With markets getting pummeled once again, in what is quickly becoming the most serious economic debacle since the financial crisis, now U.S. airlines are struggling with potentially having to curb all commercial domestic air travel, as worries about the spread of the coronavirus has damaged demand for flights.
While it is still uncertain as to whether the administration will take that dramatic action, which would represent the first time the U.S. implemented a travel ban since the wake of the Sept. 11, 2001, attacks, or just how long the ban would last, there are already a plethora of other corporations and industries that are suffering a similar fate, including amusement parks, restaurants, and stadiums.
There are already travel restrictions in place for international travel, the latest of which includes the UK, but the newest thoughts involve domestic travel. Airlines around the globe are scrambling to hoard cash as demand for flights tumbles after political leaders turn to increasingly more austere measures that have disrupted daily life in an effort to stop the spread of COVID-19.
While well-known amusement parks like Disneyland have been closed to park-goers, and most recently Apple announced they will be closing all stores outside of greater China for the better part of the month of March, now President Trump is pondering a travel ban on areas that are hard hit by the coronavirus.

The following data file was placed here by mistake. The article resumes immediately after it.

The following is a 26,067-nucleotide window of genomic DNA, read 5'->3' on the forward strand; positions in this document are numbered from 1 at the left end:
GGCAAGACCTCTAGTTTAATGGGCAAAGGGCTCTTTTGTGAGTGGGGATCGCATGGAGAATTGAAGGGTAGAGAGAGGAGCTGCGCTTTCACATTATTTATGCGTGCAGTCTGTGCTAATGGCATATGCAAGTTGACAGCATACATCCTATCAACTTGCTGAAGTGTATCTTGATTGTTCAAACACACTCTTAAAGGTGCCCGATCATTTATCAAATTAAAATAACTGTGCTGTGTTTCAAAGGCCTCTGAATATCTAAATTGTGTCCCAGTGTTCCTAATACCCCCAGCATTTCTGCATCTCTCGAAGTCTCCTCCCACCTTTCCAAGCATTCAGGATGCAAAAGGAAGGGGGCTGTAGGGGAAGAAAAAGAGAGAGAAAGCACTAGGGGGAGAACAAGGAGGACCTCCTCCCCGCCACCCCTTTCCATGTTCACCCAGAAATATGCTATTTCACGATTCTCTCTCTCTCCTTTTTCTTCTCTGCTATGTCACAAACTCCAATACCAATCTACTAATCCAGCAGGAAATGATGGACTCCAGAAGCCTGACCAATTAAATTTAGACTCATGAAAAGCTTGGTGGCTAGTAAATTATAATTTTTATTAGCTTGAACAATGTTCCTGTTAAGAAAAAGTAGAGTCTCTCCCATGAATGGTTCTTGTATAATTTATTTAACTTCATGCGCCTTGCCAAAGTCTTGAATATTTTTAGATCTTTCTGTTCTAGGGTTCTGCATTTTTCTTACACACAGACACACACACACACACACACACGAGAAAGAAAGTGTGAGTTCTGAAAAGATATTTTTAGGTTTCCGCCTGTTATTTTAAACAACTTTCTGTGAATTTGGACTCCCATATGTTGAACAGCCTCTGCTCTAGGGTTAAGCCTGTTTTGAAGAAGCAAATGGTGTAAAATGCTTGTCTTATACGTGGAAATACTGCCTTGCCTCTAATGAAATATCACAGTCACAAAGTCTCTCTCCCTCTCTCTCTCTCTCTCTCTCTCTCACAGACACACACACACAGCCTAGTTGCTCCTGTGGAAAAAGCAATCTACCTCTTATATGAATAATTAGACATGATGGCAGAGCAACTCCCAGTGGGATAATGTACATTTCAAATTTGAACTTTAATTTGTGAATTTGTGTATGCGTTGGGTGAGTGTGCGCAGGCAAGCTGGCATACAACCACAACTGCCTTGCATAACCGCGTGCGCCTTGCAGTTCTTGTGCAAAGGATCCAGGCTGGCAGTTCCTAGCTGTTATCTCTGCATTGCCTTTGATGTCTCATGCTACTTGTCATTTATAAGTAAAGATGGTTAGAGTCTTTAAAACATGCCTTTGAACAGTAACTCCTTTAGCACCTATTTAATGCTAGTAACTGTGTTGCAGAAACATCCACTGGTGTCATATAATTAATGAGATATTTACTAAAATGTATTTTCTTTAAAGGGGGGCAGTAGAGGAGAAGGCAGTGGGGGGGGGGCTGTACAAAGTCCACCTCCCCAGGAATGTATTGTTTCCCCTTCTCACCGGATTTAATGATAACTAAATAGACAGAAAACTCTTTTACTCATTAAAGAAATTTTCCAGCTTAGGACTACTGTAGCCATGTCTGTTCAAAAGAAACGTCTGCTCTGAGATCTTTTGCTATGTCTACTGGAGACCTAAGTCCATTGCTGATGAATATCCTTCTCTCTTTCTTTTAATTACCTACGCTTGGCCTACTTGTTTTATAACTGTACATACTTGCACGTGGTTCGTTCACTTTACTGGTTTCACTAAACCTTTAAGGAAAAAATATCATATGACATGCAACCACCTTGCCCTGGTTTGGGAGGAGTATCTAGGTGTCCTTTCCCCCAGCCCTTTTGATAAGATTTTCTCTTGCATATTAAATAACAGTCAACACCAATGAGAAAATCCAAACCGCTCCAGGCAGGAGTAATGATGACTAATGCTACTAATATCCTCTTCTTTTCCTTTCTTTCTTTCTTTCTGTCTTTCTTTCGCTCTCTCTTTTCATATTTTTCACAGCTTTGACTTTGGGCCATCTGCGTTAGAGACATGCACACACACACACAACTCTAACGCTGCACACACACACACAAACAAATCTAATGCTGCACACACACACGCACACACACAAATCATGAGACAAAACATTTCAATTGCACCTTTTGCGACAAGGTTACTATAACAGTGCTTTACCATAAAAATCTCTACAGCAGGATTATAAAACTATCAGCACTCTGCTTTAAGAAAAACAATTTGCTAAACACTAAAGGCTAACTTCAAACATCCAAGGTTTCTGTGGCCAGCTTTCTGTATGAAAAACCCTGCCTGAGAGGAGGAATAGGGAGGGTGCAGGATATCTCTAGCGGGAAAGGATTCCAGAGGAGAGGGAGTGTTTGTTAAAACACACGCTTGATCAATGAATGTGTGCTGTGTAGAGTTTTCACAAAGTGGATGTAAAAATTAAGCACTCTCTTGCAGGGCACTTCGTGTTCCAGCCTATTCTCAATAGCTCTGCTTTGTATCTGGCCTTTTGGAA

The president, speaking on Saturday, said he is considering additional travel restrictions to areas most affected by the coronavirus, which now has infected nearly 170,000 across the world and killed more than 6,500, according to data compiled by Johns Hopkins University. In the U.S., it has spread to roughly 3,800 and killed at least 69, according to Hopkins.
In response to the possible incoming bans, Southwest said on Monday that it is curbing last-minute fares to $199 one way for tickets purchased this week. American, United, and Delta last week instituted similar fare caps for travelers rushing to get back to the United States ahead of Europe travel restrictions and pop in cases abroad.
On many routes, the last-minute prices are even lower since a perilous drop in travel demand has airlines cutting fares across the board.
Meanwhile, transportation ETFs like U.S. Global Jets ETF (JETS ), which is currently the only pure-play airline ETF available, investing primarily in domestic airline companies and companies involved in the airline industry, as well as a handful of international offerings, is struggling to say the least. JETS, a multi-cap ETF, weighted predominantly toward large-cap companies, is currently down 12% Monday and nearly 50% over the last month.
This article originally appeared on ETFTrends.com.